Disagreements and personal differences

A good company board is one of the keys to a well-run business, and if it’s doing its job, it should identify key issues that need to be resolved for development to take place, generate a constant flow of ideas and engage in regulated decision making.

That all sounds beautiful, positive and progressive, but as we all know, it doesn’t always turn out that way.

The personal dynamism that the board relies upon can turn into disagreements which, if left to fester, can crystallise into acrimonious disputes.

Pushing disagreements under the carpet

If left underneath the surface these disagreements can undermine the smooth functioning of the board and thus the company’s performance and, ultimately, could threaten the company.

In the infinitely variable play of human conduct, disagreements can arise over strategy, financing of the company and remuneration, conflicts between Directors’ interest in the company and outside interests.

Most of these conflicts are underlined by:-

  1. Lack of a shareholders agreement;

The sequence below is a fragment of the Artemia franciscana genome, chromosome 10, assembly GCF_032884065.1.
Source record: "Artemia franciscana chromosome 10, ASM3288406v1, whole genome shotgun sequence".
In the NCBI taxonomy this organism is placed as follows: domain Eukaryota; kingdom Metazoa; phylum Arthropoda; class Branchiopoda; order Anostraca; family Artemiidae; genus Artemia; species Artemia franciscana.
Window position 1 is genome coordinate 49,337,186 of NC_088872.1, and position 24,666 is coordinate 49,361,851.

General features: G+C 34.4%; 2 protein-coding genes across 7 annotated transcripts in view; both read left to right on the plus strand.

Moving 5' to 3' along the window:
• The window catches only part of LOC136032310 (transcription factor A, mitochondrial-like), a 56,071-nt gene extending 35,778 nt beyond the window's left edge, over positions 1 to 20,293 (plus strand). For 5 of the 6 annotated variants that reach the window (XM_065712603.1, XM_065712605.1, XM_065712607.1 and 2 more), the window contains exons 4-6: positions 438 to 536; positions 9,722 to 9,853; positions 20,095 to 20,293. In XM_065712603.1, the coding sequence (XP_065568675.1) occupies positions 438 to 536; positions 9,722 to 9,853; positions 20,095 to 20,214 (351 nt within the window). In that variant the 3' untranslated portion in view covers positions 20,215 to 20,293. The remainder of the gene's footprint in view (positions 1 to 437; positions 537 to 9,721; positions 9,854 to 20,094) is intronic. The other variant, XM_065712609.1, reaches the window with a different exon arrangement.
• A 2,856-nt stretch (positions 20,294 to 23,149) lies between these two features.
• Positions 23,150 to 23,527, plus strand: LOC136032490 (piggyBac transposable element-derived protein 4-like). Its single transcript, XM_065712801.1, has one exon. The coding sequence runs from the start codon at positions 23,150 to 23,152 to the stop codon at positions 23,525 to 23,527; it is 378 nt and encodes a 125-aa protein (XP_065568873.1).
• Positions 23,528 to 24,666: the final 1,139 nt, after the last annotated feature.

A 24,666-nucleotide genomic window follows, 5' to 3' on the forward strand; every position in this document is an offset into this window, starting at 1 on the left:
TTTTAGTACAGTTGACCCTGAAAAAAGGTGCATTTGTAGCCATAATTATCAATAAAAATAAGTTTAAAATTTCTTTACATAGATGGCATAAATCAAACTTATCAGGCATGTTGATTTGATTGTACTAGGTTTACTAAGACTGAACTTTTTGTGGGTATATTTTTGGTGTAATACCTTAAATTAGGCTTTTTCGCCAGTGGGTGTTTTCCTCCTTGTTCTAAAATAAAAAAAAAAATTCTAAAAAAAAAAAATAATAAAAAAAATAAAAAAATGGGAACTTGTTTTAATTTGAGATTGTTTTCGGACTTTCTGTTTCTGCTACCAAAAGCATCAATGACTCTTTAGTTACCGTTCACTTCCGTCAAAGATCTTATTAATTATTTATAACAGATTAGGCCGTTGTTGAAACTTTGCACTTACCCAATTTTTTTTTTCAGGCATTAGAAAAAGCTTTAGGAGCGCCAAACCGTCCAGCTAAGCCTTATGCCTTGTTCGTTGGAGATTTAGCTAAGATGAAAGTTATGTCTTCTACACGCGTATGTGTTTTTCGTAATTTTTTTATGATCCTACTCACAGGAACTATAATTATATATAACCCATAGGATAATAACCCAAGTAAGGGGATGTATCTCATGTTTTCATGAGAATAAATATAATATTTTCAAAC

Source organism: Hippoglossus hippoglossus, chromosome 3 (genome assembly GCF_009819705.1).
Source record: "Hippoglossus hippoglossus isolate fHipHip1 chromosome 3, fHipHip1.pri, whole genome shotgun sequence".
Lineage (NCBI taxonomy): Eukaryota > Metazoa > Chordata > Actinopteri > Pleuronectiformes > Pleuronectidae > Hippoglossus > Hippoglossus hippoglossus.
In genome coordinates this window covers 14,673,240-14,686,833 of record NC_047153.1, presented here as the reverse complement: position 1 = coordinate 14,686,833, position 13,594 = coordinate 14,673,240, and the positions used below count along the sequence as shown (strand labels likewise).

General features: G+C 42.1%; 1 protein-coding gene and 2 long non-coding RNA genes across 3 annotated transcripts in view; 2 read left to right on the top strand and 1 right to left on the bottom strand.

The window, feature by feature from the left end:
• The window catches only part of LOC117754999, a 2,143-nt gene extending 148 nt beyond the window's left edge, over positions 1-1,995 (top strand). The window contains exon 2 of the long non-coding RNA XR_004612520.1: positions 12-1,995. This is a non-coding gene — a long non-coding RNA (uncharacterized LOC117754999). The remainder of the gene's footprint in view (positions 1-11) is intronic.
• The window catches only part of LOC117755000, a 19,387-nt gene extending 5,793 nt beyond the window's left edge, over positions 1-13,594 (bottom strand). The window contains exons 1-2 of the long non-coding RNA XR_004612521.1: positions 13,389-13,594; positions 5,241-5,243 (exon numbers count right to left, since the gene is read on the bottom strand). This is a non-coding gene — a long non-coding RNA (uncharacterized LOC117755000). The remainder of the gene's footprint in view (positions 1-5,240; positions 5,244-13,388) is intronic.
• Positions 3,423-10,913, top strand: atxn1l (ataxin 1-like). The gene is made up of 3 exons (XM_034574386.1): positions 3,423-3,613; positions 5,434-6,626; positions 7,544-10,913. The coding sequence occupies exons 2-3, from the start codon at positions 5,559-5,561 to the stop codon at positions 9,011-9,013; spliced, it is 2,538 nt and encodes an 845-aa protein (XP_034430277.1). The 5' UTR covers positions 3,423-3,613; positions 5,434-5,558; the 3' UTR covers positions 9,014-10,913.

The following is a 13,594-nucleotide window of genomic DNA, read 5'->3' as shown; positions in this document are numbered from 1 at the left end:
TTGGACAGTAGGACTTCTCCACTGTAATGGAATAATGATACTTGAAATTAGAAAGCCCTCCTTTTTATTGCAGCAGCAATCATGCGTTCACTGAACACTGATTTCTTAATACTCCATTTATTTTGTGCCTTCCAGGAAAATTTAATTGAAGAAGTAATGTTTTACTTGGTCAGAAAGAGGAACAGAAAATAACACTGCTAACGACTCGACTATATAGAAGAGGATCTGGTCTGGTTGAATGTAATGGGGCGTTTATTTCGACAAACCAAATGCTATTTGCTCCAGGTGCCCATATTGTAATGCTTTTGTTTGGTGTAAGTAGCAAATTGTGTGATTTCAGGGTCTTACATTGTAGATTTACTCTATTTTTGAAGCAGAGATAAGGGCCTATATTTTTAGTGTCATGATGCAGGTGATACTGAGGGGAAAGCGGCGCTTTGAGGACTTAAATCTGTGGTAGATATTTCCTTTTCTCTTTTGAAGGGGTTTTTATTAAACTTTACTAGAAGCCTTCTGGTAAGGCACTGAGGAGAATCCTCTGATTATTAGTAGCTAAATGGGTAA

2. Personal differences.

So, what can you do about these conflicts?

Well, as they say, prevention is better than cure, so it would be my suggestion to work extremely hard to create a culture that minimises the two things that cause most conflicts.

Here are just a few ways to do that:

  1. Clarifying authority, roles and responsibilities;
  2. Establishing regular board meetings with an orderly process;
  3. Meeting outside the business – combining meetings with team activities;
  4. Ensuring the flow of full information to all board members;
  5. The Chairman being wise enough to draw out disputes between parties and drawing the poison (chair needs to be able to encourage Directors to reach a consensus during this process);
  6. Incorporating Alternative Dispute Resolution into the company’s culture.

Our next blog will look at how having a shareholders agreement, although it sounds dull and legalistic, can be an enormous help in preventing and resolving disputes.

John

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